Facebook & Whatsapp: War is costly, War is profitable.

M/s Koum and Acton scored a coup yesterday when Facebook announced its attention to acquire their instant messaging startup Whatsapp for $19 billion dollars.

Twitter is overflowing with media outlets, venture capitalist’s, silicon valley and the entire business world offering their perspective on this unprecedented landmark deal. There are many reasons to scrutinize every aspect of the deal including how its per user and per employee acquisition cost compares to the likes of Google’s acquisition of Youtube etc, but its also worth reviewing holistically and what this symbolizes for the shifting landscape.

Did Facebook have a choice? I don’t think so. Despite what their quarterly earnings state, Facebook is becoming increasingly less popular in public opinion for a myriad of reasons. Some of these are the advent of new, more interesting apps, the continual privacy problems and the shift in the average age of the ‘monthly active users’. With the billion dollar acquisition of a profitless and indeed revenue-less Instagram, and now the 19 billion dollar acquisition of Whatsapp, which monetizes by charging it’s 450 million users $1 (one US Dollar a year) it’s clear that Facebook isn’t valuing the profitability of it’s takeover targets, rather it’s buying relevance.

It’s an expensive deal – currently about 9% of Facebook’s capitalization – but it feels fairly necessary. Zuckerberg says that Whatsapp, like Instagram, will continue to operate independently; a decision perhaps borne of necessity, not desire. With Instagram ads being introduced recently, the no-ads policy of Whatsapp, and the persistent intrusiveness of Facebook, there seems to be no logical way to amalgamate the product offerings without experiencing attrition in the user base.

Why $19 billion though?

If Whatsapp currently generates $450 million dollars a year, even at their impressive user acquisition rate, it would be many, many years before Facebook sees a return on their investment. Facebook’s $3 billion acquisition offer for Snapchat was publicly refused as was Google’s $4 billion follow up offer for the same company. These offers are more about territory than financial viability and feasibility. What is interesting is that Google offered to pay Whatsapp handsomely, only for the privilege of being informed if and when it entered into acquisition talks with any other company.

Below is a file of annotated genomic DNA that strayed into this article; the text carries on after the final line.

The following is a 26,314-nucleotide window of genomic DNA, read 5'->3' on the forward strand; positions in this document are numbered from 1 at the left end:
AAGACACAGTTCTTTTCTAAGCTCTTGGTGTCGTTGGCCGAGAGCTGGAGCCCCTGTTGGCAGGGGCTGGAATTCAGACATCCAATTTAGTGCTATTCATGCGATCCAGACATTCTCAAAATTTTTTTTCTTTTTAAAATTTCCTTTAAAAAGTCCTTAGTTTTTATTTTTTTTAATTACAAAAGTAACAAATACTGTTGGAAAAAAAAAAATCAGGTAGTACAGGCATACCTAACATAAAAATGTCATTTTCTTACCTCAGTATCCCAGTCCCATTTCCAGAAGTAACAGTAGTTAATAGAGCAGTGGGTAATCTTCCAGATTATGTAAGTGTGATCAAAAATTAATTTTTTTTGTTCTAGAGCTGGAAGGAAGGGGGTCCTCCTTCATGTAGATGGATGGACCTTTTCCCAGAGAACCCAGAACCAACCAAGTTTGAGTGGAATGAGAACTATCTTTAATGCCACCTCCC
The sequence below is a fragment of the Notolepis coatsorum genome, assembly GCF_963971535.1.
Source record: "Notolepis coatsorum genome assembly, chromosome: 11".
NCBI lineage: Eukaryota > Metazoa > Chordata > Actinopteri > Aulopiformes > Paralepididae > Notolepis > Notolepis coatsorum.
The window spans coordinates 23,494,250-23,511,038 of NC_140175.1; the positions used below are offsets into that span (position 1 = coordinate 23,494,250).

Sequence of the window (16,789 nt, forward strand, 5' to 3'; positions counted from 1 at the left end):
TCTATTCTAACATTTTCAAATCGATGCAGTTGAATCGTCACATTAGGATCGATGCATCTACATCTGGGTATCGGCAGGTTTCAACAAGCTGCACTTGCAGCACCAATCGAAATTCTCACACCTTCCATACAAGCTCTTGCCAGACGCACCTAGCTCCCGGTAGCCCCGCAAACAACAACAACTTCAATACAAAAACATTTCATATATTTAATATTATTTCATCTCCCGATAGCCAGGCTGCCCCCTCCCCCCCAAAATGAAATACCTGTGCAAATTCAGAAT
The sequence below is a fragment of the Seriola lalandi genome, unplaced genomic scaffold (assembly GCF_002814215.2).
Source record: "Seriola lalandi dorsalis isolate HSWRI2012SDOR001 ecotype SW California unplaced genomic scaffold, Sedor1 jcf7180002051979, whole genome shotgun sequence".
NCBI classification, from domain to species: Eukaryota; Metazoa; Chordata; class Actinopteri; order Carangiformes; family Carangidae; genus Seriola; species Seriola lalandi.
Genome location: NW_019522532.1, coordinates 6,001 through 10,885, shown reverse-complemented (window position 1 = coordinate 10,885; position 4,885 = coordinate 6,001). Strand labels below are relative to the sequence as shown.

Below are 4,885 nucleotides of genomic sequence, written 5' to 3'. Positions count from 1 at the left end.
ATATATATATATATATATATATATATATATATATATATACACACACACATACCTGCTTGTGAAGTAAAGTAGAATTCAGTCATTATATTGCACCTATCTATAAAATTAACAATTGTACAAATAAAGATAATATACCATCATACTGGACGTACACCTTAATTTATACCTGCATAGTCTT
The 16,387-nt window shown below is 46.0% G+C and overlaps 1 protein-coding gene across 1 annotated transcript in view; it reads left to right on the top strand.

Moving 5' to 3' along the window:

Google is paying for information about its competitors. It isn’t revelatory, it isn’t espionage, but its certainly indicative of a fiercer form of competition; one where your own survival is threatened – war.

Using the same analogy, the profiteers in this scenario are the venture capitalists. Sequoia Capital invested $8 million dollars in Whatsapp a few years ago, and it was the only venture firm to back the company. Following the announcement, they stand to make approximately $3.5 billion dollars on their paltry investment. The number of successful exits via mergers and acquisitions has grown consistently and is a trend that is expected to continue in 2014 with North America dominating the field.

In the past couple of months, Google has tried to acquire Snapchat for $4 billion, offloaded Motorola, bought Nest, and expressed interest in laying down Fiber in dozens of cities. Is there a cohesive vision guiding these plans? Maybe.

Facebook also made a failed bid to buy Snapchat for $3 billion, acquired Whatsapp, launched Paper for iOS, begun testing ads with Instagram, and celebrated its 10-year anniversary.

With multiple acquisitions north of 100 million dollars in the past few months, the previously software-only companies are making a habit of encroaching across industries in the war for user dominance. Apple has been stuck in a process of refinement for the past couple of years, Microsoft, under its new leadership, will likely enter a period of consolidation in the interim. Yahoo is continuing to redefine itself slowly.

2014 is already shaping up to be a primer for a volatile 2015, when acquisitions, disruptions and advances in materials will likely culminate in the large companies adding additional dimensions to themselves. By definition, this makes for an unlikely scenario of unifying product offerings and instead, these companies will likely expand as holding companies, at least for the time being.

Whichever way it unfolds, its a phenomenal time to be a consumer since we, the consumers are now contentiously and publicly